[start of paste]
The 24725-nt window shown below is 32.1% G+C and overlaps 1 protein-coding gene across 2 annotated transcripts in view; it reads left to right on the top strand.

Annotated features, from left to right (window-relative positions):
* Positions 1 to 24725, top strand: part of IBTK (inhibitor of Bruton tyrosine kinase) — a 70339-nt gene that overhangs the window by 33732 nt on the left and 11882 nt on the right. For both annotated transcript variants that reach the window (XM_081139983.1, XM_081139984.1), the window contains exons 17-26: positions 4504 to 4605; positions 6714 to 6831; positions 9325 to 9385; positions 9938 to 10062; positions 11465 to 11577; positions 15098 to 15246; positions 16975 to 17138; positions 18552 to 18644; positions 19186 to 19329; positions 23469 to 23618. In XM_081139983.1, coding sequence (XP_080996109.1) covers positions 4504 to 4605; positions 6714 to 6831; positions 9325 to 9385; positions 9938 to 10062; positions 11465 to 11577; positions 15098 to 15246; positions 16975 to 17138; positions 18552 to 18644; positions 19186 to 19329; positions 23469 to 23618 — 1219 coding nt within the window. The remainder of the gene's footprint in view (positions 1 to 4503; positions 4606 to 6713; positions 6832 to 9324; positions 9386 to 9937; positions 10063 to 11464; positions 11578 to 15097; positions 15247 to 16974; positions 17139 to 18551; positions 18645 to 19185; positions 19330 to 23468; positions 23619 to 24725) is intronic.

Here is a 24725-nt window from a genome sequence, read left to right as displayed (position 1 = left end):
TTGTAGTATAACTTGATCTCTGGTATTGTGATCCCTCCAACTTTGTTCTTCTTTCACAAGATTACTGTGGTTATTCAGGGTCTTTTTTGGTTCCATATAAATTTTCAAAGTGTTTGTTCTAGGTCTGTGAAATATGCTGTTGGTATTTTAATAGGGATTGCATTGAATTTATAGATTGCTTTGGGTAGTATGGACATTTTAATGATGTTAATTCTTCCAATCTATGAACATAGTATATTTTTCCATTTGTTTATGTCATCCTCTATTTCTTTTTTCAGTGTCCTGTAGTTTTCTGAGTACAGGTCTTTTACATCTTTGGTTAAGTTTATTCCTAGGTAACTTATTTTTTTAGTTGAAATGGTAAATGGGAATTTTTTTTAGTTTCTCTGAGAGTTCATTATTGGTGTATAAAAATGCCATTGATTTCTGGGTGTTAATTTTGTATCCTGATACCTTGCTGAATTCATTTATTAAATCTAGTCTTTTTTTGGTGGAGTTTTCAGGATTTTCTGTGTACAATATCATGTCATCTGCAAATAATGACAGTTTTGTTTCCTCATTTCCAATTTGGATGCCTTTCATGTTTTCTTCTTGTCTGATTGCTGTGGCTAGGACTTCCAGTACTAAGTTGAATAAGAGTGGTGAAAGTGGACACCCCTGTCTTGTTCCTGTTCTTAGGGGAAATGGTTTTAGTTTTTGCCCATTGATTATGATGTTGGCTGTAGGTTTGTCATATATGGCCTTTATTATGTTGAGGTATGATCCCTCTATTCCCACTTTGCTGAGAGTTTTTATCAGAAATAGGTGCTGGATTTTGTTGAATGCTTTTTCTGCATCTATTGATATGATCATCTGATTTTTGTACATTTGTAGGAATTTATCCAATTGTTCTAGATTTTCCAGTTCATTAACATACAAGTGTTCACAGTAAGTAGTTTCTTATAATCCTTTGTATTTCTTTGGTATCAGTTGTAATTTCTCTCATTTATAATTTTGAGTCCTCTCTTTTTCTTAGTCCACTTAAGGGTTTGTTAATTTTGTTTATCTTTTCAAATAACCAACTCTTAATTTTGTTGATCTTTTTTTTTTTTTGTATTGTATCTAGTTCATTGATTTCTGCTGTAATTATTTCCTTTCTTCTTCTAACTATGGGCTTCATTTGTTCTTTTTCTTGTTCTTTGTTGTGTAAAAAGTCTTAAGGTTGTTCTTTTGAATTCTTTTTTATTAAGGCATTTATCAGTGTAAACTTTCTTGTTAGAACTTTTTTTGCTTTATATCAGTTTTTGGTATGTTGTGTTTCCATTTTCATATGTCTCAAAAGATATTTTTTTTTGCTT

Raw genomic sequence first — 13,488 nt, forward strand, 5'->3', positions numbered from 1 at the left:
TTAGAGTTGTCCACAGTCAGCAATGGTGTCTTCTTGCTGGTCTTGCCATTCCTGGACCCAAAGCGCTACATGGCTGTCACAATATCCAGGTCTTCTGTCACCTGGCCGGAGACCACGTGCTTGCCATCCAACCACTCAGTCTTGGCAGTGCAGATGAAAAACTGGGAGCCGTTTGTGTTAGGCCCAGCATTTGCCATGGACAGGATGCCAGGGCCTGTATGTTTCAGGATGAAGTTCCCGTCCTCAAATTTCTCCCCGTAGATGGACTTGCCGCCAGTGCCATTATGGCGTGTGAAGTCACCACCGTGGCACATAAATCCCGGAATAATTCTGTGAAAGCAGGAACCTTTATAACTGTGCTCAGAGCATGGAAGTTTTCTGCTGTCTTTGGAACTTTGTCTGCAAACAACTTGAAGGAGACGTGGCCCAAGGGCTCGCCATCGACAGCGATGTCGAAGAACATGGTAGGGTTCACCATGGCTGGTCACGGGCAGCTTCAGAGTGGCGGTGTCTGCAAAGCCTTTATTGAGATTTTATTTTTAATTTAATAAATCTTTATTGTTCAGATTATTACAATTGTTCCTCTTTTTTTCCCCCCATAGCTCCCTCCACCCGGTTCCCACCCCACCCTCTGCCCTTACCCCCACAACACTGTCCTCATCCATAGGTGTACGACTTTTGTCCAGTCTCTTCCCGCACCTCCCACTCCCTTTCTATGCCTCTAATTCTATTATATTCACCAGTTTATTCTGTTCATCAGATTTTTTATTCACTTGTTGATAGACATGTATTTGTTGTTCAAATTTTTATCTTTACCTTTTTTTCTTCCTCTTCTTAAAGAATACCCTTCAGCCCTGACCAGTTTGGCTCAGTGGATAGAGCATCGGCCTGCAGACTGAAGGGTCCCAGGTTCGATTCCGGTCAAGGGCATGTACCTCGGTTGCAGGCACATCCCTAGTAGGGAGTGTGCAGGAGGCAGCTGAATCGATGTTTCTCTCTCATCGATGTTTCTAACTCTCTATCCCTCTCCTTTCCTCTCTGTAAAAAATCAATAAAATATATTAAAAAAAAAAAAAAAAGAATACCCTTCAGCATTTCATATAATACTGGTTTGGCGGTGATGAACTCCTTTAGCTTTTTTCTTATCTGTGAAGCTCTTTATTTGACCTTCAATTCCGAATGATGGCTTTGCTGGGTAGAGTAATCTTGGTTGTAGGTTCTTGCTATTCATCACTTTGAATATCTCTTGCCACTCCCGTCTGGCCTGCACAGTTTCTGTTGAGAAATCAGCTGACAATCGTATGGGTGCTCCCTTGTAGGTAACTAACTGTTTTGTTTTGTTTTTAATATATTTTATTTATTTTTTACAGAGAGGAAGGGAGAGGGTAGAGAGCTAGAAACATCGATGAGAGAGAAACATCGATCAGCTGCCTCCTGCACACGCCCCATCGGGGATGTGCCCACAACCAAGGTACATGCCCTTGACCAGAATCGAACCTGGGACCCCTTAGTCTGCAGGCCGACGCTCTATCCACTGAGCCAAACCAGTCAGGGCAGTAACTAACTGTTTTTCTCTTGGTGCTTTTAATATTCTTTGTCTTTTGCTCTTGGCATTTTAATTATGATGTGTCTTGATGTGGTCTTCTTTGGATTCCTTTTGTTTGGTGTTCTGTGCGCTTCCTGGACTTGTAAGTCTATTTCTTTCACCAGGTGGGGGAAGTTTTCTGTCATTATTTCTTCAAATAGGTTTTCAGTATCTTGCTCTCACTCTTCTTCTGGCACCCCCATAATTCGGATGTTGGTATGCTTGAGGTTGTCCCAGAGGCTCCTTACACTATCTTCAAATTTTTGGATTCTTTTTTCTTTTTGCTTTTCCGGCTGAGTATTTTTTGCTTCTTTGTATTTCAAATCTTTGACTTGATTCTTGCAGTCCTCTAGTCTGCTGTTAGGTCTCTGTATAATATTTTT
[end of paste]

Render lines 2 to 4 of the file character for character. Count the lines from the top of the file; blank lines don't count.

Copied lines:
Annotated features, from left to right (window-relative positions):
* Positions 1 to 24725, top strand: part of IBTK (inhibitor of Bruton tyrosine kinase) — a 70339-nt gene that overhangs the window by 33732 nt on the left and 11882 nt on the right. For both annotated transcript variants that reach the window (XM_081139983.1, XM_081139984.1), the window contains exons 17-26: positions 4504 to 4605; positions 6714 to 6831; positions 9325 to 9385; positions 9938 to 10062; positions 11465 to 11577; positions 15098 to 15246; positions 16975 to 17138; positions 18552 to 18644; positions 19186 to 19329; positions 23469 to 23618. In XM_081139983.1, coding sequence (XP_080996109.1) covers positions 4504 to 4605; positions 6714 to 6831; positions 9325 to 9385; positions 9938 to 10062; positions 11465 to 11577; positions 15098 to 15246; positions 16975 to 17138; positions 18552 to 18644; positions 19186 to 19329; positions 23469 to 23618 — 1219 coding nt within the window. The remainder of the gene's footprint in view (positions 1 to 4503; positions 4606 to 6713; positions 6832 to 9324; positions 9386 to 9937; positions 10063 to 11464; positions 11578 to 15097; positions 15247 to 16974; positions 17139 to 18551; positions 18645 to 19185; positions 19330 to 23468; positions 23619 to 24725) is intronic.

Here is a 24725-nt window from a genome sequence, read left to right as displayed (position 1 = left end):